Justin Allgaier Holds off Martin Truex Jr. for Dramatic Atlanta Victory

NASCAR NASCAR Xfinity Series
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By Reid Spencer/NASCAR Wire Service – Cover Photo by Getty Images / Kevin C. Cox / NASCAR Media

HAMPTON, Ga.: When Martin Truex Jr. made his only serious mistake on Saturday afternoon, Justin Allgaier took full advantage.

Even so, Allgaier had to hold off Truex during a 26-lap, green-flag run to the finish to win the EchoPark 250 NASCAR Xfinity Series race at Atlanta Motor Speedway.

“We didn’t start out the day like we wanted to—these guys persevered behind it,” said Allgaier, who picked up his first win of the season, his first at Atlanta and the 15th of his career. “They pushed and made great adjustments on pit road—(crew chief) Jason Burdett and all the guys on the team did a great job. My wife and daughter are here. They may not be able to come out here (to Victory Lane), but I get to go celebrate with them. Just proud of the effort that we put in today.

“Martin had a great race car. They definitely had the car to beat at the beginning. We made good adjustments, and that’s what it came down to at the end.”

Harrison Burton ran third, followed by Noah Gragson, who recovered from a Lap 40 wreck and ended his day exchanging blows on pit road with Daniel Hemric—the result of an earlier pit road altercation between their two cars.

A pit road speeding penalty under caution on Lap 114 of 163 spoiled what had been the Truex show up to that point. Truex, who won the first two stages and led 103 laps, restarted at the back of the field on Lap 118 and spent the rest of the race working his way back to the front, aided by two subsequent cautions.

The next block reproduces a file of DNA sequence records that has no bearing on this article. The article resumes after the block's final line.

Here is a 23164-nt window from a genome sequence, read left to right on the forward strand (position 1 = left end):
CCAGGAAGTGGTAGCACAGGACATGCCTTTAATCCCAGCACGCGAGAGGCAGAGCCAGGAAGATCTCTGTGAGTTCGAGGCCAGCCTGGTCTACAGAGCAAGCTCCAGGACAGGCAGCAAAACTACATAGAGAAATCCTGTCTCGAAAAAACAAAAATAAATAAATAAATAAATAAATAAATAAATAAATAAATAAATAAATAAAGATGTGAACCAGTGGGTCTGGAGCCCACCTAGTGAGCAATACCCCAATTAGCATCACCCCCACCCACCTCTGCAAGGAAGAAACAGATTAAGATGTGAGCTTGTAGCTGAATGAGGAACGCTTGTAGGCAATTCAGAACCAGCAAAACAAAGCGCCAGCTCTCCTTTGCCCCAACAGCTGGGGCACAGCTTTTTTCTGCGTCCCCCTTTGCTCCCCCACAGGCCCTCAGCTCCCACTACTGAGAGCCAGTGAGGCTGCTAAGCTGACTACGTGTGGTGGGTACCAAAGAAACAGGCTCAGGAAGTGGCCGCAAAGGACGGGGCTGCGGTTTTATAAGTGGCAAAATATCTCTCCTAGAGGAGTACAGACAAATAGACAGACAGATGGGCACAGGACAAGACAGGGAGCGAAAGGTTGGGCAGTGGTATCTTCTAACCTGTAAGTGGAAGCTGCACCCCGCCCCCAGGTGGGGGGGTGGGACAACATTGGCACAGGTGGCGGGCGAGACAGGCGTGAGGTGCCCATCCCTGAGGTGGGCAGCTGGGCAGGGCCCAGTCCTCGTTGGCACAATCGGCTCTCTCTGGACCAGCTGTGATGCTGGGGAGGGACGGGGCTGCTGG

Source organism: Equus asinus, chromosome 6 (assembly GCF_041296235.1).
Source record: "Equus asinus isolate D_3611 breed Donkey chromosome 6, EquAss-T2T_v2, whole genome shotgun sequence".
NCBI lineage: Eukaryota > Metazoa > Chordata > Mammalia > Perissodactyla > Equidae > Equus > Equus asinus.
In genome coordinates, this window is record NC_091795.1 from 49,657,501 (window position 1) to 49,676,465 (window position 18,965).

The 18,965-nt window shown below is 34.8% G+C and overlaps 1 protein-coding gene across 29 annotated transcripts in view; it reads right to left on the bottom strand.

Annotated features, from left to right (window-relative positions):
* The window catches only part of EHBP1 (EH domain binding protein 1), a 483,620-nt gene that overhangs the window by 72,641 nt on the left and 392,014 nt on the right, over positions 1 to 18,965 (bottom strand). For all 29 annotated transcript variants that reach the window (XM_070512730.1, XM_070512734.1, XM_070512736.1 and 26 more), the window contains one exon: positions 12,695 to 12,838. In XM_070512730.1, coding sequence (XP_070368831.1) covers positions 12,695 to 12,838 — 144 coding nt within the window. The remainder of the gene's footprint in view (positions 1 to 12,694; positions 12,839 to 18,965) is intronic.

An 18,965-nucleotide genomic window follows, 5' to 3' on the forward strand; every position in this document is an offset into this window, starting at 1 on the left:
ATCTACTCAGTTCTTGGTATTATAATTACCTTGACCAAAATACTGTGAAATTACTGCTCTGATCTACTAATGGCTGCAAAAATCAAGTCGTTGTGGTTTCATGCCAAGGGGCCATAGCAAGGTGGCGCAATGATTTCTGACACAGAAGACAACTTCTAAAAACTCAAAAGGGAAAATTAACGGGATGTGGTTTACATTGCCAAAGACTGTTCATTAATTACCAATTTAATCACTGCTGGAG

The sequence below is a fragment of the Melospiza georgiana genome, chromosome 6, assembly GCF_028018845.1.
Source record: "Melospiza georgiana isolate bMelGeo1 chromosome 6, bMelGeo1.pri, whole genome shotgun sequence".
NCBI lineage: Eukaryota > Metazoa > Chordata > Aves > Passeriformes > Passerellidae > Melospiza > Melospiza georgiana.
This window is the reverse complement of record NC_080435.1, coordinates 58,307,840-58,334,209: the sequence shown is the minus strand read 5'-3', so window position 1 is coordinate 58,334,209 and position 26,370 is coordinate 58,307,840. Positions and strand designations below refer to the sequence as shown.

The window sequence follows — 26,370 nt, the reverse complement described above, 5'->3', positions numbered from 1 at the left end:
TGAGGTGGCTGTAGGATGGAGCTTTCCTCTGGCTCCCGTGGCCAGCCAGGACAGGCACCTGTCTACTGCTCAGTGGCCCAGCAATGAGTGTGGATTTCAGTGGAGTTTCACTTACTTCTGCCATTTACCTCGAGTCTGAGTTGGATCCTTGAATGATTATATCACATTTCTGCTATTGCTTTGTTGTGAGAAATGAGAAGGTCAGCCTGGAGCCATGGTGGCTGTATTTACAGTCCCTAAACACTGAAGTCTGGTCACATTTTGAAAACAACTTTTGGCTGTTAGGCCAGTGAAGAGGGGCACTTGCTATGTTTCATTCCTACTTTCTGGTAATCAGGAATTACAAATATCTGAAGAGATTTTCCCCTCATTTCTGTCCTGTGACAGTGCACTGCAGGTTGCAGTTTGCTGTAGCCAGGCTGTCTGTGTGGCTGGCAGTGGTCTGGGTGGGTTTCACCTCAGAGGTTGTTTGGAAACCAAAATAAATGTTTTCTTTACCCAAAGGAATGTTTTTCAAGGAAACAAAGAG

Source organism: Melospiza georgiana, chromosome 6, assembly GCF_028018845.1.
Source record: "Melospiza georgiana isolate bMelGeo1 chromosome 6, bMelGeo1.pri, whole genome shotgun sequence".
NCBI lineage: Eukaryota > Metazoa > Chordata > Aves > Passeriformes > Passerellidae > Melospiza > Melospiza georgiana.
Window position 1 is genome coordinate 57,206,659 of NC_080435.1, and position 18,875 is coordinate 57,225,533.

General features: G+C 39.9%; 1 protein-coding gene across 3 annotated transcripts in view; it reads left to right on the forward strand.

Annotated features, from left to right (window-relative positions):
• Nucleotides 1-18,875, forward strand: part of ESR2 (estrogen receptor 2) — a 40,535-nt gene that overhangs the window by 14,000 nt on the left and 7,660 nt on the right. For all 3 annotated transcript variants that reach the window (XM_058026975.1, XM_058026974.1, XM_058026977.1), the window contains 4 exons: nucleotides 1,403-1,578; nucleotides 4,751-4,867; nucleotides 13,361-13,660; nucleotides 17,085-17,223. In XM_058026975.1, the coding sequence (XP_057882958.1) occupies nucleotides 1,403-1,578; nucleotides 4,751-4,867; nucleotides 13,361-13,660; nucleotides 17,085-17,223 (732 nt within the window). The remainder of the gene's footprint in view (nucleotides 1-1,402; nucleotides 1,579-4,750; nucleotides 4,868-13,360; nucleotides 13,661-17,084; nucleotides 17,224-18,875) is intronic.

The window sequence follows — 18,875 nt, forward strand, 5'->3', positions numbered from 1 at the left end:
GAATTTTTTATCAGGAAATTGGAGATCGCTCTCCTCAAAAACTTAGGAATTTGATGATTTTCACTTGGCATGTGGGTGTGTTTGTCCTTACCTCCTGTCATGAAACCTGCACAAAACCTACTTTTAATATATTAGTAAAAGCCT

But Truex used up his No. 54 Toyota charging into the runner-up position and had little left for Allgaier in the closing laps.

“We got back up there, but obviously, we were kind of out of tires at that point,” said Truex, a two-time Xfinity champion who was racing in the series for the first time since 2010. “Got close, and then the last 10 (laps), the right rear was completely smoked off. Just had to use too much to get there.

“Thanks to (sponsor) Stanley and everyone else at JGR for letting me go do this. It was fun until I screwed it up. Just came up a little short at the end there.”

Hemric confronted Gragson after the race for backing into the No. 18 Joe Gibbs Racing Toyota on pit road. Hemric had to pull into Gragson’s stall to avoid a car blocking his own pit box. After Hemric backed into his own stall, Gragson entered his and backed into the nose of Hemric’s Supra as crew members scattered.

“I got a hole in the nose of my car, and he got popped in the eye, so I’d say we’re in good shape,” Hemric said after the combatants were separated and had a chance to cool down.

A multicar wreck on the final lap of Stage 1 ruined the winning chances of a handful of contending cars. Contact from Brett Moffitt’s Chevrolet turned Brandon Jones’ Toyota into the outside wall on the backstretch.

Moffitt fell out of the race in 40th place, and Jones finished 37th, 31 laps down. The No. 22 Ford of series leader Austin Cindric, as well as the Chevrolets of AJ Allmendinger and Gragson, all sustained enough damage in the chain-reaction crash to affect their performance adversely.

Gragson and Allmendinger recovered to finish fourth and fifth, respectively. Cindric came home 13th, as his streak of five straight top-five finishes to start the season came to an end.

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